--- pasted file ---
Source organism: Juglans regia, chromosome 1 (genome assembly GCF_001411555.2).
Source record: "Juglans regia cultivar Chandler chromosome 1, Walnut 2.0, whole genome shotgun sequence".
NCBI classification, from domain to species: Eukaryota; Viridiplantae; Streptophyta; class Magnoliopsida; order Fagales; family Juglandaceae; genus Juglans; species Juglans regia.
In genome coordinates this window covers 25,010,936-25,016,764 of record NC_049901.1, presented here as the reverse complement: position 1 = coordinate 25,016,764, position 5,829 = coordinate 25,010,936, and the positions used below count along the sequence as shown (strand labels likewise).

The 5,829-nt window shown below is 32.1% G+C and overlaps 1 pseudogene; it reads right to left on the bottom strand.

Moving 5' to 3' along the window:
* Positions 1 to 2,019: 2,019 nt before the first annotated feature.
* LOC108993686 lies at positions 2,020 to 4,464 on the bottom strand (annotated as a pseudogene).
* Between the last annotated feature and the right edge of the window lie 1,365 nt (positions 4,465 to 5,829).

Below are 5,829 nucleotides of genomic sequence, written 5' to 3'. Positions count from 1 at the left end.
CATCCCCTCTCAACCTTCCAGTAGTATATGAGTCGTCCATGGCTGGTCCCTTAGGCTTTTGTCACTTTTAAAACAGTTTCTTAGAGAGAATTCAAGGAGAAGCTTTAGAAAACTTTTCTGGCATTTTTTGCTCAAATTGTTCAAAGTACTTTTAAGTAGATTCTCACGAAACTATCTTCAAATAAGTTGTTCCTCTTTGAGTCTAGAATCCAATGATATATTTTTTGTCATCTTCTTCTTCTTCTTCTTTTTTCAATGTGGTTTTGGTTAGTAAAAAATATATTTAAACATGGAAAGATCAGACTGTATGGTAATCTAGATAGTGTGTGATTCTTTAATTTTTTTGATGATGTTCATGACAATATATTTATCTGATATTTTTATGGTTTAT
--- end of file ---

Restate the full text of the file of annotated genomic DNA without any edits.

Source organism: Juglans regia, chromosome 1 (genome assembly GCF_001411555.2).
Source record: "Juglans regia cultivar Chandler chromosome 1, Walnut 2.0, whole genome shotgun sequence".
NCBI classification, from domain to species: Eukaryota; Viridiplantae; Streptophyta; class Magnoliopsida; order Fagales; family Juglandaceae; genus Juglans; species Juglans regia.
In genome coordinates this window covers 25,010,936-25,016,764 of record NC_049901.1, presented here as the reverse complement: position 1 = coordinate 25,016,764, position 5,829 = coordinate 25,010,936, and the positions used below count along the sequence as shown (strand labels likewise).

The 5,829-nt window shown below is 32.1% G+C and overlaps 1 pseudogene; it reads right to left on the bottom strand.

Moving 5' to 3' along the window:
* Positions 1 to 2,019: 2,019 nt before the first annotated feature.
* LOC108993686 lies at positions 2,020 to 4,464 on the bottom strand (annotated as a pseudogene).
* Between the last annotated feature and the right edge of the window lie 1,365 nt (positions 4,465 to 5,829).

Below are 5,829 nucleotides of genomic sequence, written 5' to 3'. Positions count from 1 at the left end.
CATCCCCTCTCAACCTTCCAGTAGTATATGAGTCGTCCATGGCTGGTCCCTTAGGCTTTTGTCACTTTTAAAACAGTTTCTTAGAGAGAATTCAAGGAGAAGCTTTAGAAAACTTTTCTGGCATTTTTTGCTCAAATTGTTCAAAGTACTTTTAAGTAGATTCTCACGAAACTATCTTCAAATAAGTTGTTCCTCTTTGAGTCTAGAATCCAATGATATATTTTTTGTCATCTTCTTCTTCTTCTTCTTTTTTCAATGTGGTTTTGGTTAGTAAAAAATATATTTAAACATGGAAAGATCAGACTGTATGGTAATCTAGATAGTGTGTGATTCTTTAATTTTTTTGATGATGTTCATGACAATATATTTATCTGATATTTTTATGGTTTAT